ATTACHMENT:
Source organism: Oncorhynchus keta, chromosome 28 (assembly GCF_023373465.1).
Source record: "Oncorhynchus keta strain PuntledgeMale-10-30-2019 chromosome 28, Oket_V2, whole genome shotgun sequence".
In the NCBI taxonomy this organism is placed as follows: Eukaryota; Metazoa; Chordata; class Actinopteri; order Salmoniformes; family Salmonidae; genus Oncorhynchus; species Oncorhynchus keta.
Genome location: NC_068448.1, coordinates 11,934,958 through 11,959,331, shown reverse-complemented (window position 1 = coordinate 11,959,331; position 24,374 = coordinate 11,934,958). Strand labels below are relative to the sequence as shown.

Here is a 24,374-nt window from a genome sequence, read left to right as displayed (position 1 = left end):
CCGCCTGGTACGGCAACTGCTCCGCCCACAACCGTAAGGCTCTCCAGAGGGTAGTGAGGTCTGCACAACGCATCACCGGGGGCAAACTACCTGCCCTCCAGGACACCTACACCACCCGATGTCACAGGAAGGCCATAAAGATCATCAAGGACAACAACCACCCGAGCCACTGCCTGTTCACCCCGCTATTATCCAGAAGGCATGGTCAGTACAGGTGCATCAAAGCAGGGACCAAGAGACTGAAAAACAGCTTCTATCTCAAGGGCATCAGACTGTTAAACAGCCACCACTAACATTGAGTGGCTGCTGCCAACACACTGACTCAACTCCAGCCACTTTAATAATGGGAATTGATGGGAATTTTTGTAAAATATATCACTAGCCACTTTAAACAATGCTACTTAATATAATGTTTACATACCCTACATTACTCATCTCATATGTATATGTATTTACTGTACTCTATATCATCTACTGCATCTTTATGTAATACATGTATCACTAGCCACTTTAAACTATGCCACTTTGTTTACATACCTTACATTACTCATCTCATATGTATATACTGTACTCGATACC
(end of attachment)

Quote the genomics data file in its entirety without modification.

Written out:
Source organism: Oncorhynchus keta, chromosome 28 (assembly GCF_023373465.1).
Source record: "Oncorhynchus keta strain PuntledgeMale-10-30-2019 chromosome 28, Oket_V2, whole genome shotgun sequence".
In the NCBI taxonomy this organism is placed as follows: Eukaryota; Metazoa; Chordata; class Actinopteri; order Salmoniformes; family Salmonidae; genus Oncorhynchus; species Oncorhynchus keta.
Genome location: NC_068448.1, coordinates 11,934,958 through 11,959,331, shown reverse-complemented (window position 1 = coordinate 11,959,331; position 24,374 = coordinate 11,934,958). Strand labels below are relative to the sequence as shown.

Here is a 24,374-nt window from a genome sequence, read left to right as displayed (position 1 = left end):
CCGCCTGGTACGGCAACTGCTCCGCCCACAACCGTAAGGCTCTCCAGAGGGTAGTGAGGTCTGCACAACGCATCACCGGGGGCAAACTACCTGCCCTCCAGGACACCTACACCACCCGATGTCACAGGAAGGCCATAAAGATCATCAAGGACAACAACCACCCGAGCCACTGCCTGTTCACCCCGCTATTATCCAGAAGGCATGGTCAGTACAGGTGCATCAAAGCAGGGACCAAGAGACTGAAAAACAGCTTCTATCTCAAGGGCATCAGACTGTTAAACAGCCACCACTAACATTGAGTGGCTGCTGCCAACACACTGACTCAACTCCAGCCACTTTAATAATGGGAATTGATGGGAATTTTTGTAAAATATATCACTAGCCACTTTAAACAATGCTACTTAATATAATGTTTACATACCCTACATTACTCATCTCATATGTATATGTATTTACTGTACTCTATATCATCTACTGCATCTTTATGTAATACATGTATCACTAGCCACTTTAAACTATGCCACTTTGTTTACATACCTTACATTACTCATCTCATATGTATATACTGTACTCGATACC